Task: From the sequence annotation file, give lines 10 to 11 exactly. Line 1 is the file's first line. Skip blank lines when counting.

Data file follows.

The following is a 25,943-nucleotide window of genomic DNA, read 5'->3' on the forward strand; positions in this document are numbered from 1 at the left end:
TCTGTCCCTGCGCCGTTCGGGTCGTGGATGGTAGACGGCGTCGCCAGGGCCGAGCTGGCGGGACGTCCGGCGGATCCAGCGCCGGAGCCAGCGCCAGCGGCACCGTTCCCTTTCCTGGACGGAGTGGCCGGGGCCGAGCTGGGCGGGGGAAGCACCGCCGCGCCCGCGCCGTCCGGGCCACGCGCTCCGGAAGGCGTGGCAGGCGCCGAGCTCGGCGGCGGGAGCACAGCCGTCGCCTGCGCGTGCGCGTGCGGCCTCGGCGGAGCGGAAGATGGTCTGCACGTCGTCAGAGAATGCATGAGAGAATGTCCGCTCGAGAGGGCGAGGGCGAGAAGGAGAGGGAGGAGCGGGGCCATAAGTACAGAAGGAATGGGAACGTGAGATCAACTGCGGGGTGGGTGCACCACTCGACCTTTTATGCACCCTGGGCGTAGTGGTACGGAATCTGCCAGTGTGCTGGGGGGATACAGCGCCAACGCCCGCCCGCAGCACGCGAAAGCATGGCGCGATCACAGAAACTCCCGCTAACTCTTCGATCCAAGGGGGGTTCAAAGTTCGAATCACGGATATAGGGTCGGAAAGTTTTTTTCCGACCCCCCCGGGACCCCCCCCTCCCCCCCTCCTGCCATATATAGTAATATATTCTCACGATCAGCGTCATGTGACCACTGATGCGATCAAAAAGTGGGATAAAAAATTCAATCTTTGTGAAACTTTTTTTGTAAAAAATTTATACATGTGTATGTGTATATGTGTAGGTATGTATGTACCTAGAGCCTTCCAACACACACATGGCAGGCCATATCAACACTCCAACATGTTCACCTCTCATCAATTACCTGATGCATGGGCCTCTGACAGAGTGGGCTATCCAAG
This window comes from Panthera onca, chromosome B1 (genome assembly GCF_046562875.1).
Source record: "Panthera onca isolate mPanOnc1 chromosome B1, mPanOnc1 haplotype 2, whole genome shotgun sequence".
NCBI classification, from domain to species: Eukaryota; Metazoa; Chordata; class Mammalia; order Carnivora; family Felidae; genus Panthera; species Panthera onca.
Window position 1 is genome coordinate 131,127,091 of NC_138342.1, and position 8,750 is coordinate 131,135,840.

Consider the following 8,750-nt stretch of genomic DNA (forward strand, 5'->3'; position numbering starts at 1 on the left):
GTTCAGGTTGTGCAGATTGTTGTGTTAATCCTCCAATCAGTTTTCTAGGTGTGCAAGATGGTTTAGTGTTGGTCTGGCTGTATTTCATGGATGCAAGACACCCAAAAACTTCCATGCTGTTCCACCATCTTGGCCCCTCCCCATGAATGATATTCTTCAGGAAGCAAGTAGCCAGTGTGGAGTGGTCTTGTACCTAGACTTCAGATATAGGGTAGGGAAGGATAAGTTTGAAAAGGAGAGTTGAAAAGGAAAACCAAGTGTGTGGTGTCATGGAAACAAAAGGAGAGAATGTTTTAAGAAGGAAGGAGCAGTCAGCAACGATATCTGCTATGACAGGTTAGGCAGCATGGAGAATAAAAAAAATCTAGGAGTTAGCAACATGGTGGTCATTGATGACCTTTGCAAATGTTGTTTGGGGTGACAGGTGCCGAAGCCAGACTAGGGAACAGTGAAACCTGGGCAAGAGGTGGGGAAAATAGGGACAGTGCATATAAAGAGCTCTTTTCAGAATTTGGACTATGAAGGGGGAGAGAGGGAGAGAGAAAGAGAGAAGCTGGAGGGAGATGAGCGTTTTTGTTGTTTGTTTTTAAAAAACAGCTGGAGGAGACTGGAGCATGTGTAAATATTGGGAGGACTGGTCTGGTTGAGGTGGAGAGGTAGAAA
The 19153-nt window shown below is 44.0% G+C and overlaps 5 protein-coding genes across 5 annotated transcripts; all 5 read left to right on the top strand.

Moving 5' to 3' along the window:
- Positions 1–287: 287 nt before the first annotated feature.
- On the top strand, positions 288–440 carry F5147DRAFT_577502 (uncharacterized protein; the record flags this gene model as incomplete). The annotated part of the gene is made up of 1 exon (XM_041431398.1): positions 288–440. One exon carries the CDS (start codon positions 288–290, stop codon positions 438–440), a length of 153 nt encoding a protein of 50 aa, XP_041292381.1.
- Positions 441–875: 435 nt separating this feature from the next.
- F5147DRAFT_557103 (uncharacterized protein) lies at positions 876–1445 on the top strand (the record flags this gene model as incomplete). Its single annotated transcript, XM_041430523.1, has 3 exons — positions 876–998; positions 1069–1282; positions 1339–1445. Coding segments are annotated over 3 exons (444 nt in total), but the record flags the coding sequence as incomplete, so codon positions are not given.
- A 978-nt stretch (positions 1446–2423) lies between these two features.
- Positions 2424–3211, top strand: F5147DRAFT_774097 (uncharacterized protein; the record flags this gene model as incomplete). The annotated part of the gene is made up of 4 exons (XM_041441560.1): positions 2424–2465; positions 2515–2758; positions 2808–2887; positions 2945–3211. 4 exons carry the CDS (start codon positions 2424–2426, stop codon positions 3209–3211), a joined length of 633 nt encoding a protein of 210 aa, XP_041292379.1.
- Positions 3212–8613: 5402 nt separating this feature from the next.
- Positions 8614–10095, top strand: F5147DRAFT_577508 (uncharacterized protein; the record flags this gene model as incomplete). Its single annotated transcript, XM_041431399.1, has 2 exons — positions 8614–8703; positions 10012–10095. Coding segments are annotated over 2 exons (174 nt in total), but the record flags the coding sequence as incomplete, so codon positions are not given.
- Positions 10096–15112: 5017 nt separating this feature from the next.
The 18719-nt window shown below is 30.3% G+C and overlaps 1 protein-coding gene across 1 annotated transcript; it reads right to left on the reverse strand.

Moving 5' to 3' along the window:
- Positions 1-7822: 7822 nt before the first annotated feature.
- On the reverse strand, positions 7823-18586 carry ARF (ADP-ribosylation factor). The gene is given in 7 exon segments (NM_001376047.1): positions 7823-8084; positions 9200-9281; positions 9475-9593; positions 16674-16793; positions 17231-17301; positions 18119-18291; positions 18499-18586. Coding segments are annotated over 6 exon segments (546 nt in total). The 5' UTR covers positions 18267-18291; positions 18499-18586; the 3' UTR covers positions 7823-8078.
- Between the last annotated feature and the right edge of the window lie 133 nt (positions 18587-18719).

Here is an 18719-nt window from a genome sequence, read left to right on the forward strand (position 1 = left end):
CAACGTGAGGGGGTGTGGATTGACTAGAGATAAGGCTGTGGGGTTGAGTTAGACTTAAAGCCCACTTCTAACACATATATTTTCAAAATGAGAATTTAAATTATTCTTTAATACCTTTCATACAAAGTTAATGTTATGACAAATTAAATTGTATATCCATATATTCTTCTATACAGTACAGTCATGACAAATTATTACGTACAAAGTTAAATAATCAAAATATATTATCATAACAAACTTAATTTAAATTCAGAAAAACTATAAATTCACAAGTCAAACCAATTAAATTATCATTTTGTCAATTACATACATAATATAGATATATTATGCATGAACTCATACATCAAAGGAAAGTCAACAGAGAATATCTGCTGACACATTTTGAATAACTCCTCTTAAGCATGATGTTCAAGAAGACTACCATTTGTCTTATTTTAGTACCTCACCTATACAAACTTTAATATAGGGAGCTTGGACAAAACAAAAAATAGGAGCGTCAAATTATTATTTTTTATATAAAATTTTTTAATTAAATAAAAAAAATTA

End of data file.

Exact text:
Moving 5' to 3' along the window:
- Positions 1–287: 287 nt before the first annotated feature.